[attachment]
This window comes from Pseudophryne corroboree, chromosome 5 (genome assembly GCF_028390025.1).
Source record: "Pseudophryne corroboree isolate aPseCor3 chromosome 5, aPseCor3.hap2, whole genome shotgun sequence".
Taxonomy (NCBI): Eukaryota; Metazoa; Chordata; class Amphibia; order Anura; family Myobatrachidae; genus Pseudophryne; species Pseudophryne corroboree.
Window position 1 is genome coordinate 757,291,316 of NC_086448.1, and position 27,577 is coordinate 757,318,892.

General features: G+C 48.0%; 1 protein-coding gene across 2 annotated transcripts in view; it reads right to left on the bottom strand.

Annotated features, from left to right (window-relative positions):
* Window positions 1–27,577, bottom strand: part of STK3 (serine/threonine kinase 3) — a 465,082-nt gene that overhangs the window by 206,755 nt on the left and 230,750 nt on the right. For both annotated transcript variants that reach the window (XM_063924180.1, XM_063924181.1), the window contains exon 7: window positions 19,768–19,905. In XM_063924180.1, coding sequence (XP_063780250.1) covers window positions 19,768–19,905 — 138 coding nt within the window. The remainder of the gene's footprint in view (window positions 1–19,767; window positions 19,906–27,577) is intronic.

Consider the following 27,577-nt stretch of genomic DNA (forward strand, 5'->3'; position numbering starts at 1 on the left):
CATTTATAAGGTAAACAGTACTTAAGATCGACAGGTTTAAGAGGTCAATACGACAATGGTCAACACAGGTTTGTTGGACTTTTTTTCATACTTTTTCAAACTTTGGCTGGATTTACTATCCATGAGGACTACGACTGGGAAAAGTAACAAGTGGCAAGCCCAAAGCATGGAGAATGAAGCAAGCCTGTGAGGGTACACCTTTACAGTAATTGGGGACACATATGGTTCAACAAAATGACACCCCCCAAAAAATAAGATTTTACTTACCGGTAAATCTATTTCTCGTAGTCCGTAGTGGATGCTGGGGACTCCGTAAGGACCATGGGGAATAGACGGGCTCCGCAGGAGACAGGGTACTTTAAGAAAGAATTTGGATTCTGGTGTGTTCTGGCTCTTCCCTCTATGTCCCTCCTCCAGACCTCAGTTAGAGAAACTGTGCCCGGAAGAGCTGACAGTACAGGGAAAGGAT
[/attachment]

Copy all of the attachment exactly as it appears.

This window comes from Pseudophryne corroboree, chromosome 5 (genome assembly GCF_028390025.1).
Source record: "Pseudophryne corroboree isolate aPseCor3 chromosome 5, aPseCor3.hap2, whole genome shotgun sequence".
Taxonomy (NCBI): Eukaryota; Metazoa; Chordata; class Amphibia; order Anura; family Myobatrachidae; genus Pseudophryne; species Pseudophryne corroboree.
Window position 1 is genome coordinate 757,291,316 of NC_086448.1, and position 27,577 is coordinate 757,318,892.

General features: G+C 48.0%; 1 protein-coding gene across 2 annotated transcripts in view; it reads right to left on the bottom strand.

Annotated features, from left to right (window-relative positions):
* Window positions 1–27,577, bottom strand: part of STK3 (serine/threonine kinase 3) — a 465,082-nt gene that overhangs the window by 206,755 nt on the left and 230,750 nt on the right. For both annotated transcript variants that reach the window (XM_063924180.1, XM_063924181.1), the window contains exon 7: window positions 19,768–19,905. In XM_063924180.1, coding sequence (XP_063780250.1) covers window positions 19,768–19,905 — 138 coding nt within the window. The remainder of the gene's footprint in view (window positions 1–19,767; window positions 19,906–27,577) is intronic.

Consider the following 27,577-nt stretch of genomic DNA (forward strand, 5'->3'; position numbering starts at 1 on the left):
CATTTATAAGGTAAACAGTACTTAAGATCGACAGGTTTAAGAGGTCAATACGACAATGGTCAACACAGGTTTGTTGGACTTTTTTTCATACTTTTTCAAACTTTGGCTGGATTTACTATCCATGAGGACTACGACTGGGAAAAGTAACAAGTGGCAAGCCCAAAGCATGGAGAATGAAGCAAGCCTGTGAGGGTACACCTTTACAGTAATTGGGGACACATATGGTTCAACAAAATGACACCCCCCAAAAAATAAGATTTTACTTACCGGTAAATCTATTTCTCGTAGTCCGTAGTGGATGCTGGGGACTCCGTAAGGACCATGGGGAATAGACGGGCTCCGCAGGAGACAGGGTACTTTAAGAAAGAATTTGGATTCTGGTGTGTTCTGGCTCTTCCCTCTATGTCCCTCCTCCAGACCTCAGTTAGAGAAACTGTGCCCGGAAGAGCTGACAGTACAGGGAAAGGAT